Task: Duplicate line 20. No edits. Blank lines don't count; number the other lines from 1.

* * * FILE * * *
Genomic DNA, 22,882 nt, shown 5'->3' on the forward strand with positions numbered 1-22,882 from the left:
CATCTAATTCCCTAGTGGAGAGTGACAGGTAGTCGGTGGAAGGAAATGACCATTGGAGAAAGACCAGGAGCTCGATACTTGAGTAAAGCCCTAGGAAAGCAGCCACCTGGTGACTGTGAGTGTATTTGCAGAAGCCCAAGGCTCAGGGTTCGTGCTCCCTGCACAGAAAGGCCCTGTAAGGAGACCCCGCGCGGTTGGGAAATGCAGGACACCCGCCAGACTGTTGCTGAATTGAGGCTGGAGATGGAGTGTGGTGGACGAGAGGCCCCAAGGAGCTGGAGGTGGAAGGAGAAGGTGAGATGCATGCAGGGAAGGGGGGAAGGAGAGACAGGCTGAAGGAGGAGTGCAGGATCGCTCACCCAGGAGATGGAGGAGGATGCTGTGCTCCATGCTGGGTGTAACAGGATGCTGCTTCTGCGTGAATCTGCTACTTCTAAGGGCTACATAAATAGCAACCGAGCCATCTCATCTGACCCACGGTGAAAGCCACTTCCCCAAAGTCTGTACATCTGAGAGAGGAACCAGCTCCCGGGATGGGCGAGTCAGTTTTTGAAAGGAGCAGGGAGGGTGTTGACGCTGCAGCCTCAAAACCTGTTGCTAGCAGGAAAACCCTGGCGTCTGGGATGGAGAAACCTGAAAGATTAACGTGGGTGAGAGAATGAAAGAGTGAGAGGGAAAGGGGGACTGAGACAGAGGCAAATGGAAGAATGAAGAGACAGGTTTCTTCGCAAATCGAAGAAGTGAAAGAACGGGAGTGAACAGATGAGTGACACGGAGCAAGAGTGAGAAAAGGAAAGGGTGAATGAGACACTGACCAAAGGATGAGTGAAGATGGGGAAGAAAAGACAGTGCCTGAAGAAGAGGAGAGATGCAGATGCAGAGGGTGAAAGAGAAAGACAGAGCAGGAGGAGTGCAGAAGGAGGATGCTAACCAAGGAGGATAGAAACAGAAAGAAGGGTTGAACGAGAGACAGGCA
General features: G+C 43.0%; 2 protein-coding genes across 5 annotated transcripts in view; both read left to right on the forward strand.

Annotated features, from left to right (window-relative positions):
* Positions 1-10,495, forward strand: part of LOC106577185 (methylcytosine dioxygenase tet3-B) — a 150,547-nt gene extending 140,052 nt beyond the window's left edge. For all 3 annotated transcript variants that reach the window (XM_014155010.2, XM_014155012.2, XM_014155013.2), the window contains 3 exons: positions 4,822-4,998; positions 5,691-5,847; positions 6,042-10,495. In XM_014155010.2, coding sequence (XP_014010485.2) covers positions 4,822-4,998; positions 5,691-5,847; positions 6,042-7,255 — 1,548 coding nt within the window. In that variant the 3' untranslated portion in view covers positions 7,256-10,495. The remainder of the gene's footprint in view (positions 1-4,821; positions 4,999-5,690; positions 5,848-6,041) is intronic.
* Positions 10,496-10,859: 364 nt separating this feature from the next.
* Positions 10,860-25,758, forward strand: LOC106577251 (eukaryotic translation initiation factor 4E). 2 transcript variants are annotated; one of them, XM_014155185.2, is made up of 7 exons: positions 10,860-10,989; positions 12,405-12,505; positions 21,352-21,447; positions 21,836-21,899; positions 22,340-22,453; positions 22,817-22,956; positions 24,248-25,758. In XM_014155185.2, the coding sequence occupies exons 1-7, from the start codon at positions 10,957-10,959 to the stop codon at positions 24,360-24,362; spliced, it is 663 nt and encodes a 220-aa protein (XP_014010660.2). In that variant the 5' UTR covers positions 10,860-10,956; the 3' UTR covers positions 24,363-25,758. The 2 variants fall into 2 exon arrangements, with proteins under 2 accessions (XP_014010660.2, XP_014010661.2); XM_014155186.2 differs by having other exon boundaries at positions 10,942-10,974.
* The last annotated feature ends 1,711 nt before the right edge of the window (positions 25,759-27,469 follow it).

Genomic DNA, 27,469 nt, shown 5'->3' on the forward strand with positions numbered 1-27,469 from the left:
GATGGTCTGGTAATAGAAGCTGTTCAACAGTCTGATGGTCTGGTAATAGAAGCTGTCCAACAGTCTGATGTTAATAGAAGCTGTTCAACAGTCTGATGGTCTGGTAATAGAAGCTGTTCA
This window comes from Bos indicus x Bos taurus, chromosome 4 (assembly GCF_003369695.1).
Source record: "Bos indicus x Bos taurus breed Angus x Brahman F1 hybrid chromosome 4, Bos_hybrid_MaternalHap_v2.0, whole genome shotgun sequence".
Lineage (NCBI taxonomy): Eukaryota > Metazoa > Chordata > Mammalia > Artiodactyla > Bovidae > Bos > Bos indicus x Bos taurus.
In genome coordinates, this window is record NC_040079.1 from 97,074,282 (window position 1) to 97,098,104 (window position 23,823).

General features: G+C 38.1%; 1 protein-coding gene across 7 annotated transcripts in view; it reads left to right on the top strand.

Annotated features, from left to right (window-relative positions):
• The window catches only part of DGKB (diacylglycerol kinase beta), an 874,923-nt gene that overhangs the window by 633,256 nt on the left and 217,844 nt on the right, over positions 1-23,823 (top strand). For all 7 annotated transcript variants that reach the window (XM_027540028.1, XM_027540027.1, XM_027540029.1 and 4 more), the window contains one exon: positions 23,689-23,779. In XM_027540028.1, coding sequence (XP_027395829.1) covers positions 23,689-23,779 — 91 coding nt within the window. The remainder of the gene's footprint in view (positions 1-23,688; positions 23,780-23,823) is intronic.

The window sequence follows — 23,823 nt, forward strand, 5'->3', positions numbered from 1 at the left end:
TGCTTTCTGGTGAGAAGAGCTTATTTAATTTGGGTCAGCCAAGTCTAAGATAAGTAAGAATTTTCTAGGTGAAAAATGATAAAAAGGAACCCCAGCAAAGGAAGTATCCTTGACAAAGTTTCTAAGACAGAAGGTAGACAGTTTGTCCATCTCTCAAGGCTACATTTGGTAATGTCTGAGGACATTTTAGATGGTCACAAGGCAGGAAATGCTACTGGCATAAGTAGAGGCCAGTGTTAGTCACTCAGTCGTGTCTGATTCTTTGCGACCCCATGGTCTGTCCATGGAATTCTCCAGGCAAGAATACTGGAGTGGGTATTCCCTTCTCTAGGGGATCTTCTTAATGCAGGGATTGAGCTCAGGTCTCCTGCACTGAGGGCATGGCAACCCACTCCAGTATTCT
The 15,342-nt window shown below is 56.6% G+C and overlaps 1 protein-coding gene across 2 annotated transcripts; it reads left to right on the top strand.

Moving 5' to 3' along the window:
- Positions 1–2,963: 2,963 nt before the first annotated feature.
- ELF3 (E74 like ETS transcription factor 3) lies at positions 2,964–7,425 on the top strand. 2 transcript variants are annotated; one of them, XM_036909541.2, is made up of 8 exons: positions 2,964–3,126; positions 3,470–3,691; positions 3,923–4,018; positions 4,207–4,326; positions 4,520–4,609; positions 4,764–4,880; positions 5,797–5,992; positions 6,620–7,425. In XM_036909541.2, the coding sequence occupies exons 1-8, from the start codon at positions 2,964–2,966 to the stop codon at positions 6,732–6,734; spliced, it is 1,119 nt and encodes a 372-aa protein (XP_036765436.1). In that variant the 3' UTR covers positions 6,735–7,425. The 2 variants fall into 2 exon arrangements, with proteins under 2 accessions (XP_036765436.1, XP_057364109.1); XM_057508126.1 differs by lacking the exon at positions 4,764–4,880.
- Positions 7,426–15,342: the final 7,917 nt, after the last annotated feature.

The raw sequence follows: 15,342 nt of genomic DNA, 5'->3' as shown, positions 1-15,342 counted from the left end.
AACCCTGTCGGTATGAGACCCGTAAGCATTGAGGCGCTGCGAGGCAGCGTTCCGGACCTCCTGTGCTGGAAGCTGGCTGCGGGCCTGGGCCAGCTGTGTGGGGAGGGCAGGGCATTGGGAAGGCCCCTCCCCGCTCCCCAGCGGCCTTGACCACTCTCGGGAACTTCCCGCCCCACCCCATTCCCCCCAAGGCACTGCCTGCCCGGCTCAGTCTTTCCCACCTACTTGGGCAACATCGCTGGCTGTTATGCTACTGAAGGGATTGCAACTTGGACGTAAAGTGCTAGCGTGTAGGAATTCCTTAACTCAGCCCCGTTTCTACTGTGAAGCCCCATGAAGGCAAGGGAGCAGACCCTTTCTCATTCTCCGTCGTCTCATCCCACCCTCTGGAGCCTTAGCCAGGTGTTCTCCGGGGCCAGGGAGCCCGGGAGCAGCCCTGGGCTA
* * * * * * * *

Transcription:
The 15,342-nt window shown below is 56.6% G+C and overlaps 1 protein-coding gene across 2 annotated transcripts; it reads left to right on the top strand.